One week remains before the June 5 primary, and county election coordinators are preparing for the big day.
Elections workers (from left) Cindy Niebla, Tarie Townsend and Lori Krein sort through absentee ballots Tuesday at the Tuolumne County Elections Office. Maggie Beck/Union Democrat, copyright 2012
In Tuolumne County on Tuesday, elections workers began sorting through absentee ballots — those that were mailed in early — while Calaveras County was training polling-place volunteers.
Tuolumne County and Calaveras County elections staff will continue processing mail-in ballots up through election night, with 8 p.m. Tuesday as the deadline to get them in. However, they urge absentee voters to get their ballots in earlier.
“If we can process more of them before Tuesday, the (preliminary) results are more accurate by Tuesday night,” June 5, explained Tuolumne County Registrar of Voters Deborah Russell.
Almost 70 percent of Tuolumne County voters cast their ballots by mail, a number that Russell said grows a little every year. In Calaveras County, 56 percent of voters send ballots in by mail, Calaveras Elections Coordinator Becky Andahl said in an email on Wednesday morning.
Andahl said voters should remember that postmarks are not considered when the elections offices receive the ballots.
“I would not advise anyone to mail their ballot any later than Thursday,” she stated.
The ballot will include multiple propositions, the presidential primary and state, federal and local elections.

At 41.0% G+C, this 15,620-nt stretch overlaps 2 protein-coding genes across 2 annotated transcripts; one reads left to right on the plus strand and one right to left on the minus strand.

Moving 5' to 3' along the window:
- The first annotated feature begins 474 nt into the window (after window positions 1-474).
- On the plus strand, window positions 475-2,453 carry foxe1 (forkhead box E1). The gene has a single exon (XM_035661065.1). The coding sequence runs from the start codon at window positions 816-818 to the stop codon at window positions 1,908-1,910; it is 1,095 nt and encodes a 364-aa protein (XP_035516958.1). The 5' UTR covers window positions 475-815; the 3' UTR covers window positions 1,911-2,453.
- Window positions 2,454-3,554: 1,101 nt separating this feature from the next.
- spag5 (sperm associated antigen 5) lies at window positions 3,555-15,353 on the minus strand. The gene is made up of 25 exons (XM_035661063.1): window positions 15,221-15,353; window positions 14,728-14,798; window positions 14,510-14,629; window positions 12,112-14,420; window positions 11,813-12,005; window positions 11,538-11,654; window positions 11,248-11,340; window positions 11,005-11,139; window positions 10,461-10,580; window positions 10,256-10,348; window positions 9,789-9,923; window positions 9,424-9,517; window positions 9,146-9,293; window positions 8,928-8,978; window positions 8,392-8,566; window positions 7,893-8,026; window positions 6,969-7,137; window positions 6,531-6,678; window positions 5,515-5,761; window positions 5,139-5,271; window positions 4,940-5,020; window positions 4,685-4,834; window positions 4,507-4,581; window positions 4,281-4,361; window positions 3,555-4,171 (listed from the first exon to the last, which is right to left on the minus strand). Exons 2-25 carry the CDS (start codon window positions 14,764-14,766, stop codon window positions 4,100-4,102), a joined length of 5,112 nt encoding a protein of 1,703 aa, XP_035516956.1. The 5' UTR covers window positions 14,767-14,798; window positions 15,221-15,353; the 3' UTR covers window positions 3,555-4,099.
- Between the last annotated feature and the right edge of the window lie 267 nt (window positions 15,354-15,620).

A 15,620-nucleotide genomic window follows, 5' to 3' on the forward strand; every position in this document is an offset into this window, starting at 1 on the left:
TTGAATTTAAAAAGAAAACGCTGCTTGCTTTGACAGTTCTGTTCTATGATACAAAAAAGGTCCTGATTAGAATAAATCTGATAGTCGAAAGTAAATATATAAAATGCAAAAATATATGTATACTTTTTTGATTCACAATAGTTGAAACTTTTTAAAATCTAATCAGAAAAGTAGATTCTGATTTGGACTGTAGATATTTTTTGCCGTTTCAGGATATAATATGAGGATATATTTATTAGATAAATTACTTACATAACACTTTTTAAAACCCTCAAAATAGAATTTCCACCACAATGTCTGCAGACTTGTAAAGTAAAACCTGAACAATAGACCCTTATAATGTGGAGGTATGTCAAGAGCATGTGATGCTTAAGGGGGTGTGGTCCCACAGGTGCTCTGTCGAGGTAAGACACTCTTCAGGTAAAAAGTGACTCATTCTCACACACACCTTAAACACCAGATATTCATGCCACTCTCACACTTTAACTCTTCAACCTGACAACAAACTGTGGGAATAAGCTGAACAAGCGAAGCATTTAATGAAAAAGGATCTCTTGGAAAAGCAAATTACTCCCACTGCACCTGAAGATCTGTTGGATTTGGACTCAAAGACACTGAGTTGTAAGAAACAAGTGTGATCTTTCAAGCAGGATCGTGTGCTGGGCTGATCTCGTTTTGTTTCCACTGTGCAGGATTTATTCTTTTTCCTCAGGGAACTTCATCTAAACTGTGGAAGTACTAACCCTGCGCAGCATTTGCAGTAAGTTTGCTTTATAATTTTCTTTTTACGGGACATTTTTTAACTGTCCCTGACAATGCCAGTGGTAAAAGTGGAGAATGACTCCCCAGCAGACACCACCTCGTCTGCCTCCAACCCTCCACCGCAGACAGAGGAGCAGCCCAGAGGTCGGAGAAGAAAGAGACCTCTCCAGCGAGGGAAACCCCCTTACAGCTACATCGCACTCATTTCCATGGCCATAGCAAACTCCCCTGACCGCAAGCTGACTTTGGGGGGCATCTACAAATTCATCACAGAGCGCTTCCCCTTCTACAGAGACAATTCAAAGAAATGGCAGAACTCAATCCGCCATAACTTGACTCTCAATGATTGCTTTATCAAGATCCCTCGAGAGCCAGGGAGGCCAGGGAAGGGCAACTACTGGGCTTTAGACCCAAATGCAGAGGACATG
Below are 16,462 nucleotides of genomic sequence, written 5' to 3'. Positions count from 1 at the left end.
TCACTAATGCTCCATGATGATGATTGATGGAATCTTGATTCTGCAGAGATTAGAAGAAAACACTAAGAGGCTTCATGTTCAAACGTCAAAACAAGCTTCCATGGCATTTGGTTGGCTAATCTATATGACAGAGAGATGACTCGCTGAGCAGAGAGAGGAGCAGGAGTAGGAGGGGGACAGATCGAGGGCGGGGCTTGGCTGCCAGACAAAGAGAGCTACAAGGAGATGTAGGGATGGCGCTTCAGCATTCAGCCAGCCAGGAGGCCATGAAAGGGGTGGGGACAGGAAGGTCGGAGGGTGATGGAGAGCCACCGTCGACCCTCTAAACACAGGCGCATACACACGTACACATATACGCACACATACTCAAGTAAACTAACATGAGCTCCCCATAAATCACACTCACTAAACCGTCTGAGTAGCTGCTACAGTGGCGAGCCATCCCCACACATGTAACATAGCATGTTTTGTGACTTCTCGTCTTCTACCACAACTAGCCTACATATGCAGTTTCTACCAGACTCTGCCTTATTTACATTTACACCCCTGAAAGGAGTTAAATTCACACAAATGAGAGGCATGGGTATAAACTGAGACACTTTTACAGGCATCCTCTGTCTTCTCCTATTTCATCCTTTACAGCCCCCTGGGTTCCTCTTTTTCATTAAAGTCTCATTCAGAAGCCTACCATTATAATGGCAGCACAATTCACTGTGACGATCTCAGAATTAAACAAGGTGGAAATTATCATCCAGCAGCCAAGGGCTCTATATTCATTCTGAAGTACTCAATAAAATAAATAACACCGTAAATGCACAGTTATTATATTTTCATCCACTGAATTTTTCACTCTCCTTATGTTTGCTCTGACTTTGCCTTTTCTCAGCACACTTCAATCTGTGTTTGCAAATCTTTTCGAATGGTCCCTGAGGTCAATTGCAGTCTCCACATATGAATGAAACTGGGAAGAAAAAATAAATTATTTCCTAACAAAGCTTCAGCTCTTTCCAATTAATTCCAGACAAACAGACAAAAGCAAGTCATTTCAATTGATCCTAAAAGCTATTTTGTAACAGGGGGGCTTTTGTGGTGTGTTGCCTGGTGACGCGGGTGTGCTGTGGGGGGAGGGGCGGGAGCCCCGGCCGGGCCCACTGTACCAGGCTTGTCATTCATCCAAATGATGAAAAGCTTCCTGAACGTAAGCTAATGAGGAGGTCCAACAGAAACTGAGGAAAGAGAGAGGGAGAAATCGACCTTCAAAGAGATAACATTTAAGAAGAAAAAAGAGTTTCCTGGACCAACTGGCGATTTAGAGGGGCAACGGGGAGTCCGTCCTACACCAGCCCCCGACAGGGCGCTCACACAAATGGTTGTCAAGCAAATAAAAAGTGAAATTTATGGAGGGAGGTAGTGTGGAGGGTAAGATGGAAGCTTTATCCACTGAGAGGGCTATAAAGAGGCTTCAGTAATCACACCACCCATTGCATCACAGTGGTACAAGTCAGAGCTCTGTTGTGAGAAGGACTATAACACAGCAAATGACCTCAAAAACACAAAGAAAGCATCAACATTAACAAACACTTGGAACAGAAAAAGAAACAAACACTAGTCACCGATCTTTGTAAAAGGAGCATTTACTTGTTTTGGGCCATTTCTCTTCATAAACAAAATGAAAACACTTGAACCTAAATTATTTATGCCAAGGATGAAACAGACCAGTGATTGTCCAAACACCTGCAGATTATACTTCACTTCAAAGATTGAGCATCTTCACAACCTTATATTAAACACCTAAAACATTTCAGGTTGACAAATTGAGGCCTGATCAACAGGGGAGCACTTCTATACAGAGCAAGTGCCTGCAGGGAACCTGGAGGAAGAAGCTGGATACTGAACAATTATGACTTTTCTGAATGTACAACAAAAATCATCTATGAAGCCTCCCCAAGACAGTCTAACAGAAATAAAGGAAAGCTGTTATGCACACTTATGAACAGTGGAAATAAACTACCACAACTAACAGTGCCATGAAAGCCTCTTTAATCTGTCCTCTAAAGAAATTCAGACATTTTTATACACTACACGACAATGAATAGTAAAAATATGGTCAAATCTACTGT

May 21 was the last day to register to vote before the local election, and Tuesday was the last day to request an absentee ballot by mail. However, voters can still pick up a mail-in ballot in person.
Tuolumne County’s election office is located at 2 S. Green St., Sonora. Calaveras County’s elections office is at 891 Mountain Ranch Road, San Andreas.
The elections offices will accept and open the absentee ballots all week, and the Tuolumne County office will also be open from 9 a.m. to 1 p.m. Saturday for voting.
On Sunday, Tuolumne County elections officials will begin running the ballots through the voting machines, though they will not begin to see the public counts until 8 p.m. Tuesday when polls close.
About a quarter of the mail-in ballots expected in Tuolumne County had arrived as of Tuesday, the same number for Calaveras County. Members of the public can observe the ballot processing, and two people were on hand Tuesday morning at the Tuolumne office.
In Tuolumne County, Russell said she will have about 120 volunteers on hand for election night including about a half dozen students from Summerville High School. Calaveras County elections office started training poll workers on Tuesday and will continue to do so this week.
As of Tuesday, Tuolumne County had 31,287 registered voters including 13,302 Republicans, 10,147 Democrats and 5,955 who did not state a party preference.
Though the most current data for Calaveras County shows 28,050 registered voters, with 12,036 Republicans, 8,797 Democrats and 5,185 without a party preference.